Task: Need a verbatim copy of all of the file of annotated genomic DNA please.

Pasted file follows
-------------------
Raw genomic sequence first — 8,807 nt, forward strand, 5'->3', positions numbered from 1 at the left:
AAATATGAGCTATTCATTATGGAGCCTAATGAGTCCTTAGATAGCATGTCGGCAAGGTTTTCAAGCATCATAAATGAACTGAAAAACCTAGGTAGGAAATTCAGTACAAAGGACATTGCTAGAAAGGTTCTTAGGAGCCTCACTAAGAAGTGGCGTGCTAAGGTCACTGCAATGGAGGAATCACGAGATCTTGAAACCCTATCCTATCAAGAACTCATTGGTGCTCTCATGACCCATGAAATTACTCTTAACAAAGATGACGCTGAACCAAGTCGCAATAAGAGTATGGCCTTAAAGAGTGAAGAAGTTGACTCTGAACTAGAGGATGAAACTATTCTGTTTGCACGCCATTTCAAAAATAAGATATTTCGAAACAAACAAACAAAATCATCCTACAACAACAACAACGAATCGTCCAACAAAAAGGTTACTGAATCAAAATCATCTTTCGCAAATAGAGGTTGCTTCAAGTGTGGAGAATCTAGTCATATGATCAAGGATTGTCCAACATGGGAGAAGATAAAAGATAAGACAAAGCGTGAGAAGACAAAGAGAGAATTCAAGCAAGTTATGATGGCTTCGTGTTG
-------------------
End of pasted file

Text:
Raw genomic sequence first — 8,807 nt, forward strand, 5'->3', positions numbered from 1 at the left:
AAATATGAGCTATTCATTATGGAGCCTAATGAGTCCTTAGATAGCATGTCGGCAAGGTTTTCAAGCATCATAAATGAACTGAAAAACCTAGGTAGGAAATTCAGTACAAAGGACATTGCTAGAAAGGTTCTTAGGAGCCTCACTAAGAAGTGGCGTGCTAAGGTCACTGCAATGGAGGAATCACGAGATCTTGAAACCCTATCCTATCAAGAACTCATTGGTGCTCTCATGACCCATGAAATTACTCTTAACAAAGATGACGCTGAACCAAGTCGCAATAAGAGTATGGCCTTAAAGAGTGAAGAAGTTGACTCTGAACTAGAGGATGAAACTATTCTGTTTGCACGCCATTTCAAAAATAAGATATTTCGAAACAAACAAACAAAATCATCCTACAACAACAACAACGAATCGTCCAACAAAAAGGTTACTGAATCAAAATCATCTTTCGCAAATAGAGGTTGCTTCAAGTGTGGAGAATCTAGTCATATGATCAAGGATTGTCCAACATGGGAGAAGATAAAAGATAAGACAAAGCGTGAGAAGACAAAGAGAGAATTCAAGCAAGTTATGATGGCTTCGTGTTG